Chris McKeen / Stuff
This quaint little villa in Gray Lynn, Auckland has been transformed by two designers who have turned it into a home and showroom.
There’s a little white villa on one of the busiest streets in Gray Lynn, Auckland that’s turning heads.
And that’s because it’s undergone a makeover, inside and out, as two designers turn it into a showpiece.
Rare Birds’ Kelly Gammie and Sean Monk have joined the small but growing number of designers who believe ‘home’ is the best place to showcase new products, whether it’s fabrics, rugs, tiles or bench materials.
The villa houses Gammie – his bedroom is upstairs, but all the other rooms are essentially open to view. And every piece is eye-catching. The duo painted, wallpapered and hung curtains with various materials and colors to present a variety of “looks” that could inspire customers.
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And for customers, of course, it’s like walking into someone’s house, because it’s someone’s house. “It’s very calming for customers,” says Gammie. “They feel more relaxed. We have coffee, and sometimes bubbles if it’s later in the day.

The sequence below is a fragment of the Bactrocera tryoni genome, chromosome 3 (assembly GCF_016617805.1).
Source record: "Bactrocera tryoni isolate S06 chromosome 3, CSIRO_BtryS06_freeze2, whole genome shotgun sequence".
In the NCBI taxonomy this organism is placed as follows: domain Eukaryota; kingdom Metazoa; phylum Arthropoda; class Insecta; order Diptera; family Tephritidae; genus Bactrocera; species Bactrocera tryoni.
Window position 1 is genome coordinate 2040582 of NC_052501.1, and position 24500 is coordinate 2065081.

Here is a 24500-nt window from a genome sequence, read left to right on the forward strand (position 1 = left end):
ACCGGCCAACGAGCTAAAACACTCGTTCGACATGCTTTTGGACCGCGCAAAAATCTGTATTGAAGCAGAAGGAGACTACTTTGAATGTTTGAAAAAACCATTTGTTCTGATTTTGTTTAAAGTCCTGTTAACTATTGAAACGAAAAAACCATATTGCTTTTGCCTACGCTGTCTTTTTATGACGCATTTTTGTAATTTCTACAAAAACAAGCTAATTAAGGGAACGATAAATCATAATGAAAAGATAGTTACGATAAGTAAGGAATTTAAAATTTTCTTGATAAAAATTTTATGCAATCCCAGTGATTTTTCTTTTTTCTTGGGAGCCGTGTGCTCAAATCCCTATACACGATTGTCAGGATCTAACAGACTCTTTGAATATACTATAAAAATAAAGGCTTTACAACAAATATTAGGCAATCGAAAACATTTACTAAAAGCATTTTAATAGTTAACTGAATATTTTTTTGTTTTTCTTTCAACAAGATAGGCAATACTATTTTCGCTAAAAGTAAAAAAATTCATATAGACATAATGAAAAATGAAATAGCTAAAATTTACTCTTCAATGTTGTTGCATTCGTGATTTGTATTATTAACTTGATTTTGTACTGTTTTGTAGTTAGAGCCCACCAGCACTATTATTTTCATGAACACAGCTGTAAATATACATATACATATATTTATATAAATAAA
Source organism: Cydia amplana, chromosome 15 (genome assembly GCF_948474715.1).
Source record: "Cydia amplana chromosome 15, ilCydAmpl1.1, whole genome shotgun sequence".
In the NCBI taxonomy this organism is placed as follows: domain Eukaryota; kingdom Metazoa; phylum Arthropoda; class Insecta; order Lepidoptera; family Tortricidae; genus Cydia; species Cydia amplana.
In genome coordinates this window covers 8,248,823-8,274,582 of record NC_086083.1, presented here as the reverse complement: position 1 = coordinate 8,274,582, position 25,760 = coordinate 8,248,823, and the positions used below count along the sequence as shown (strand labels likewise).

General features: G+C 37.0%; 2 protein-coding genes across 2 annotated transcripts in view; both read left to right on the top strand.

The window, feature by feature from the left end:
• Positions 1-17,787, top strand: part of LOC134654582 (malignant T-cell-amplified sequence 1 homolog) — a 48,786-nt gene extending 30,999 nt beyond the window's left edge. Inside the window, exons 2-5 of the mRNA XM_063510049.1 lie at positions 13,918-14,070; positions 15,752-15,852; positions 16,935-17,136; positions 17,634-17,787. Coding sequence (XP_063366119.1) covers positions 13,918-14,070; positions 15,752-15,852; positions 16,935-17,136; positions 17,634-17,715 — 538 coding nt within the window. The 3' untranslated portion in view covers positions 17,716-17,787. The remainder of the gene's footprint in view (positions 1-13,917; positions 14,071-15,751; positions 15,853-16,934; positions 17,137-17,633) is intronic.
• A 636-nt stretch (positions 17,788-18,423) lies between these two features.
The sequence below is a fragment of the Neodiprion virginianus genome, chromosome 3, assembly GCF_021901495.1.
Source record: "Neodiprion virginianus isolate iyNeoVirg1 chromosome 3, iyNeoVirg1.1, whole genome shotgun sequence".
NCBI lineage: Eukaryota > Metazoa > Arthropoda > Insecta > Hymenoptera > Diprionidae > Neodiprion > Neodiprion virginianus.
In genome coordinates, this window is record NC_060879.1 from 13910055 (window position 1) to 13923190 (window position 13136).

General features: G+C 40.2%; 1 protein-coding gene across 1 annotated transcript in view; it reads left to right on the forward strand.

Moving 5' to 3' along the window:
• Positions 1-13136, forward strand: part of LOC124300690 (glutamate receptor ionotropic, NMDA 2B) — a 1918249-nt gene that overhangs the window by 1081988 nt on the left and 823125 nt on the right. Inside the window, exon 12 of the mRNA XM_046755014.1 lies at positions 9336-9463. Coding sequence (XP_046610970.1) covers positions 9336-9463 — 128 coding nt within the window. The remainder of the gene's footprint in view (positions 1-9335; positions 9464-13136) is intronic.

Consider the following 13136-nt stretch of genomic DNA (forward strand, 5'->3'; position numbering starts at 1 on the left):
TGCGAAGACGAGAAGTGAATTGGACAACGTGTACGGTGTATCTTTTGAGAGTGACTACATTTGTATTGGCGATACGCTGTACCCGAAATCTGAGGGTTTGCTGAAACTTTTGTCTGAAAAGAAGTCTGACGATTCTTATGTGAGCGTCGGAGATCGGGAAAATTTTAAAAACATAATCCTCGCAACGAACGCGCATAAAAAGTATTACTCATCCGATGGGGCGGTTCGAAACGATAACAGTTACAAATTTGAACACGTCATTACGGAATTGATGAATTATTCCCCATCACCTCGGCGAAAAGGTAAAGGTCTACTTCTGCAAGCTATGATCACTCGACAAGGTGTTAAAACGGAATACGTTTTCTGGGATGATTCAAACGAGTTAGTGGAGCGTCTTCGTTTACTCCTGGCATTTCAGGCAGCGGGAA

“We’re keen to make it an industry hub – a place where traders and suppliers can come and socialize on Thursday or Friday afternoons. We wanted to create a really dynamic space where people would feel welcome.
“We once had a builder who used our show to meet customers. And another person used the meeting room in a shared office arrangement.
The “front room” that Gammie refers to is a small room that has been beautifully decorated with a table and chairs, and dramatic light fixtures. “It’s a white room, so it needs to be textured thoroughly,” she says in reference to the light fixtures.
Elsewhere in the house, it’s all about layering. “We designed it to show how an engaging designer encourages you to layer up a space and give it character.”
Monk says the bathroom was also meant to showcase “the best there is” and create a sanctuary. Vanities and mirrored medicine cabinets are Rare Birds’ own designs.
The couple are firm believers in the philosophy: do it once and do it well. “We want to make sure customers get the best value for money – it’s the most sustainable approach,” says Monk. “It’s an approach that the Italians take. They won’t do anything if they don’t know how to do it well.
“While we are aware of the trends, we don’t want to do anything that is too obviously a ‘trend’ that will have to be changed in four years,” Gammie says. “It’s not sustainable.”